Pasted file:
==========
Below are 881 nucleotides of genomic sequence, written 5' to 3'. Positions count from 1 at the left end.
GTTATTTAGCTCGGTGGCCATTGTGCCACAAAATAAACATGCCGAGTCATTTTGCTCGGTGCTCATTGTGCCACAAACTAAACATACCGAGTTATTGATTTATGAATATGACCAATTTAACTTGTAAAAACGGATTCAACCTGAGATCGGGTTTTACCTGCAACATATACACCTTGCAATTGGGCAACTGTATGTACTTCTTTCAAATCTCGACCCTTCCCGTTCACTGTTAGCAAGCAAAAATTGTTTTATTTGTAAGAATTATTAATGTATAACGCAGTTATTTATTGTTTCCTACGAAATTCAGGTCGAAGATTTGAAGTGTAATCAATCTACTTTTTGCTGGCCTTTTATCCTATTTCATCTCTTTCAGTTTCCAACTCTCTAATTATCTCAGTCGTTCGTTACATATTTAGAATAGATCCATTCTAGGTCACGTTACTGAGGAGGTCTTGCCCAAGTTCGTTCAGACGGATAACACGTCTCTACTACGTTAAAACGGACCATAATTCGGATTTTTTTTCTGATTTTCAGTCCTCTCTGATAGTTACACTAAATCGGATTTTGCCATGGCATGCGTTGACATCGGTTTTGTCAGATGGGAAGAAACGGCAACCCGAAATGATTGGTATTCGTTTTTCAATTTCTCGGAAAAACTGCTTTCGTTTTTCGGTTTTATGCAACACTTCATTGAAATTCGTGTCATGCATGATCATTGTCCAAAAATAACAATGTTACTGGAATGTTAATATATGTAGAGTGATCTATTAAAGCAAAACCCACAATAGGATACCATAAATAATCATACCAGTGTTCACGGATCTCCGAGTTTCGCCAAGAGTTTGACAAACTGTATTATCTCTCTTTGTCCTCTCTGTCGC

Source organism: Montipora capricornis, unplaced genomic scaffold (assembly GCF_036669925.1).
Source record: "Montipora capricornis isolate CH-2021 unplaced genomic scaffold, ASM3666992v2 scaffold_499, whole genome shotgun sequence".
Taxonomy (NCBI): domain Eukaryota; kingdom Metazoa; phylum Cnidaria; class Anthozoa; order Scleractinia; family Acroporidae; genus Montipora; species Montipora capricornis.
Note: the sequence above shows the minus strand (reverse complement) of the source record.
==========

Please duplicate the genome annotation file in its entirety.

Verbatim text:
Below are 881 nucleotides of genomic sequence, written 5' to 3'. Positions count from 1 at the left end.
GTTATTTAGCTCGGTGGCCATTGTGCCACAAAATAAACATGCCGAGTCATTTTGCTCGGTGCTCATTGTGCCACAAACTAAACATACCGAGTTATTGATTTATGAATATGACCAATTTAACTTGTAAAAACGGATTCAACCTGAGATCGGGTTTTACCTGCAACATATACACCTTGCAATTGGGCAACTGTATGTACTTCTTTCAAATCTCGACCCTTCCCGTTCACTGTTAGCAAGCAAAAATTGTTTTATTTGTAAGAATTATTAATGTATAACGCAGTTATTTATTGTTTCCTACGAAATTCAGGTCGAAGATTTGAAGTGTAATCAATCTACTTTTTGCTGGCCTTTTATCCTATTTCATCTCTTTCAGTTTCCAACTCTCTAATTATCTCAGTCGTTCGTTACATATTTAGAATAGATCCATTCTAGGTCACGTTACTGAGGAGGTCTTGCCCAAGTTCGTTCAGACGGATAACACGTCTCTACTACGTTAAAACGGACCATAATTCGGATTTTTTTTCTGATTTTCAGTCCTCTCTGATAGTTACACTAAATCGGATTTTGCCATGGCATGCGTTGACATCGGTTTTGTCAGATGGGAAGAAACGGCAACCCGAAATGATTGGTATTCGTTTTTCAATTTCTCGGAAAAACTGCTTTCGTTTTTCGGTTTTATGCAACACTTCATTGAAATTCGTGTCATGCATGATCATTGTCCAAAAATAACAATGTTACTGGAATGTTAATATATGTAGAGTGATCTATTAAAGCAAAACCCACAATAGGATACCATAAATAATCATACCAGTGTTCACGGATCTCCGAGTTTCGCCAAGAGTTTGACAAACTGTATTATCTCTCTTTGTCCTCTCTGTCGC

Source organism: Montipora capricornis, unplaced genomic scaffold (assembly GCF_036669925.1).
Source record: "Montipora capricornis isolate CH-2021 unplaced genomic scaffold, ASM3666992v2 scaffold_499, whole genome shotgun sequence".
Taxonomy (NCBI): domain Eukaryota; kingdom Metazoa; phylum Cnidaria; class Anthozoa; order Scleractinia; family Acroporidae; genus Montipora; species Montipora capricornis.
Note: the sequence above shows the minus strand (reverse complement) of the source record.